A Brush with History: The Artist Who Immersed Himself in Classical Chinese Painting

A Brush with History: The Artist Who Immersed Himself in Classical Chinese Painting

Artist, collector and scholar C. C. Wang became the foremost expert on Chinese literati paintings by mastering the genre himself – and then innovating it for the 20th-21st century.
Artist, collector and scholar C. C. Wang became the foremost expert on Chinese literati paintings by mastering the genre himself – and then innovating it for the 20th-21st century.

I n the late 1970s, artist Arnold Chang made a cross-country move that altered his life. While he was in his twenties, Chang packed up his longtime home in New York City and left for northern California to pursue a graduate degree in Asian Studies at the University of California, Berkeley. There Chang crossed paths with James Cahill, the late art collector and historian, who introduced him to Chi-Chien Wang, known as C. C., a renowned collector and connoisseur of Chinese paintings – and now the subject of “Foundations of Abstraction,” an exhibition at Sotheby’s New York on view through 20 March. A gifted authenticator, deft calligrapher and boundary-pushing artist, C. C. Wang (Wang Jiqian) was known for melding classical Chinese techniques with a modernist bent in his painting practice.

At the time, Chang had planned to pursue his studies further with a PhD at Berkeley. Then he happened to take two classes with Wang at the Chinese Culture Center in San Francisco. “Once I met C. C. Wang, I decided this guy really knows what I want to know,” says Chang. “He epitomized everything that I was interested in: He was a collector, he was an artist, he was a scholar.” After graduating, Chang moved back to the east coast to study with Wang, who had been living in New York since the late 1940s, with the intention of later re-enrolling at Berkeley for his doctorate degree. Chang never went back, because he “kept learning for the next 25 years” as Wang’s student and eventual colleague.

Images from left to right: Wang Jiqian (C. C. Wang), Detail of Abstract (王己千 抽象書法 水墨紙本 立軸 二零零零年作), 2000. Ink on paper, hanging scroll. Wang Jiqian (C. C. Wang), Detail of Abstract Calligraphy (王己千 抽象書法 設色紙本 立軸 一九九七年作), 1997. Ink and color on paper, hanging scroll.

Wang, who died in 2003 at the age of 96, leaves behind a critical legacy. Angela McAteer, the Senior Vice President and International Head of Department for Chinese Works of Art at Sotheby’s, says that “you cannot separate C. C. Wang from the story of Chinese paintings in America – he’s critical.” Wang is central to both the evolution of Chinese painting in the United States and how the market for Chinese art has unfolded in ensuing decades, at once through his work as a collector, his mentorship and his pivotal role in fleshing out the Chinese Paintings market along with his student, Chang.

“When Wang came to this country, there weren’t that many people who knew as much about Chinese painting as he did,” says Chang, who formerly led the Chinese Paintings Department at Sotheby’s as Vice President and Director. “He influenced a whole generation of scholars in looking at classical Chinese painting.”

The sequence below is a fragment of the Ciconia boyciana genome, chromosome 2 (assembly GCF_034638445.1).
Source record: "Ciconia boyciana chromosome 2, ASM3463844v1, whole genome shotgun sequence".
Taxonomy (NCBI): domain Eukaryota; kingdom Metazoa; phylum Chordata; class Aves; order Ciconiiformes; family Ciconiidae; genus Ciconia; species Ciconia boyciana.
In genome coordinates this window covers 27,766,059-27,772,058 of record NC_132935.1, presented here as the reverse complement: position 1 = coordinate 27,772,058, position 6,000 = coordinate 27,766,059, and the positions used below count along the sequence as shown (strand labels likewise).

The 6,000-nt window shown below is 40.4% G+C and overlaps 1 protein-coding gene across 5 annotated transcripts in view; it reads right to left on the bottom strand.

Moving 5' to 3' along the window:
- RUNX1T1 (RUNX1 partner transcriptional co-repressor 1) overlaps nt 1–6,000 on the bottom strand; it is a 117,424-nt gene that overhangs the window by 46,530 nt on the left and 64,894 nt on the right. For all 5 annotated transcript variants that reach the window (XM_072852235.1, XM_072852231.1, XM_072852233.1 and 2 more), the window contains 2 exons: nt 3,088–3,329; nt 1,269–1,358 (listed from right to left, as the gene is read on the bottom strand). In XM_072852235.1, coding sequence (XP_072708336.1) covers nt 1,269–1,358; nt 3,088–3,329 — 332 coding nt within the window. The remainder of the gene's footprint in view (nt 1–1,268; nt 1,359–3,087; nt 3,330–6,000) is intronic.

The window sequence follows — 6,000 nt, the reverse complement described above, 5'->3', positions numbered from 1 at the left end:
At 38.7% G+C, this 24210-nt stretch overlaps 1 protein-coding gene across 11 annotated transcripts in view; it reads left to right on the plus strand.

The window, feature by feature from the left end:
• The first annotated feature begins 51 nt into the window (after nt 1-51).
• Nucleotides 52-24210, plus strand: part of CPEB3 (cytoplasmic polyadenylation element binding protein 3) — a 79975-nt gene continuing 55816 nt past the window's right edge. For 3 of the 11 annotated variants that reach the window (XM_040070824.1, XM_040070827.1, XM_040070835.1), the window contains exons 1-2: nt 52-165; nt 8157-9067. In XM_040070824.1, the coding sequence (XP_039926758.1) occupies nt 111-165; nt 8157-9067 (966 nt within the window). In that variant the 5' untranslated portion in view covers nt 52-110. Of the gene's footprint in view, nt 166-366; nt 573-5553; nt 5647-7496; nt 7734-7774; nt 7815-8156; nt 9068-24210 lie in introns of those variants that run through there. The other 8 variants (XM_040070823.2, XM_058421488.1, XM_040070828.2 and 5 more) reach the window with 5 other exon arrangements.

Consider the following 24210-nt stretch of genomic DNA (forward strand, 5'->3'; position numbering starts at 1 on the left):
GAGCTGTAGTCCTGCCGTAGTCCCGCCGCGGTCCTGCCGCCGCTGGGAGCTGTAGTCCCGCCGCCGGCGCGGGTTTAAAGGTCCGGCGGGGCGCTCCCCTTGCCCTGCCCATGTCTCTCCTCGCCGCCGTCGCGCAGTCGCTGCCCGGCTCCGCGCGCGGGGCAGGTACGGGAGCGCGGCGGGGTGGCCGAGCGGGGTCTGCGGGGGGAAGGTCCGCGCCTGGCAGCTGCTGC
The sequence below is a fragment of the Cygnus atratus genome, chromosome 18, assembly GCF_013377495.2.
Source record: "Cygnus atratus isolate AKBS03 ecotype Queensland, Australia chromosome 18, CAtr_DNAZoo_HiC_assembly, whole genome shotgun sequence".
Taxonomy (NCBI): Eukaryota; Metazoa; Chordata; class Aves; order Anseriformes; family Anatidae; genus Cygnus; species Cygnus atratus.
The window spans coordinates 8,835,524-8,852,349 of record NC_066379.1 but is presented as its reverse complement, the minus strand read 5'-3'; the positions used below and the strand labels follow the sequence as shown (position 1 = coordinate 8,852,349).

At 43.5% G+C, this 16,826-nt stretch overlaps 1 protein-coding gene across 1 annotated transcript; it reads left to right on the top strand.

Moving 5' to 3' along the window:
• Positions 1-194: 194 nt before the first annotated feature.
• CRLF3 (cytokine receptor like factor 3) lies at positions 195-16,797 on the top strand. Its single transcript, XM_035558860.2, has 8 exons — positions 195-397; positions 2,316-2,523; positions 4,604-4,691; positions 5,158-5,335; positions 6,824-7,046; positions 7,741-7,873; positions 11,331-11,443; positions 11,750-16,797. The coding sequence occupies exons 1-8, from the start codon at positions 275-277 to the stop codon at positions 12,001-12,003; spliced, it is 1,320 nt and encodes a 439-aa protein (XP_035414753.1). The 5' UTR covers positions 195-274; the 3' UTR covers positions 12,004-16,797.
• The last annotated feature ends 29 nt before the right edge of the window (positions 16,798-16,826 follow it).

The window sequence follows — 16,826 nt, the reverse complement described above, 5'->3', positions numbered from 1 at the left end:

While Wang had a reputation as a singular connoisseur of Chinese art, his prowess as a collector cast a long shadow over his prolific work as a painter. Since his death over two decades ago, though, Wang’s own artistic output has been gradually thrust into the spotlight and the subject of critical reevaluations, mostly recently at last year’s Hunter College exhibition “C. C. Wang: Lines of Abstraction.”

C. C. Wang (left) and Arnold Chang (right) painting in Huangshan, 1987. Image courtesy Arnold Chang
“C. C. Wang epitomized everything that I was interested in: He was a collector, he was an artist, he was a scholar.”
- Arnold Chang

At Sotheby’s, a selection of works that Wang created in his later years, particularly in the 1980s and 1990s, offers a window into a unique period of the artist’s oeuvre: Wang was not only committed to refining his techniques, but he also embarked on a fertile era wherein he experimented more playfully with abstraction, especially related to the calligraphy he’d rigorously practiced throughout his life.

Regardless of medium or era, Wang’s artistic work can always be traced back to the late artist’s studies in techniques culled from Chinese literati painting traditions. “His emphasis was always on brushwork, which was the actual weight, the quality of the line that’s created with ink on absorbing paper, and being able to control that with the touch of your brush,” Chang says. “That was always fundamental to him.”

Artist, Collector, Scholar – C. C. Wang’s Life

Wang was exposed to a trove of extraordinary Chinese art from an early age. Born in Suzhou (in China’s Jiangsu Province) to a family of scholars in 1907, he studied poetry and practiced calligraphy as a young man. He painted the likes of flowers and bamboo in addition to learning landscape painting, and had rare access to the Chinese paintings in private and imperial collections – many of which had not been seen by members of the public, let alone in the West. While pursuing a law degree from Suzhou University, Wang simultaneously taught art.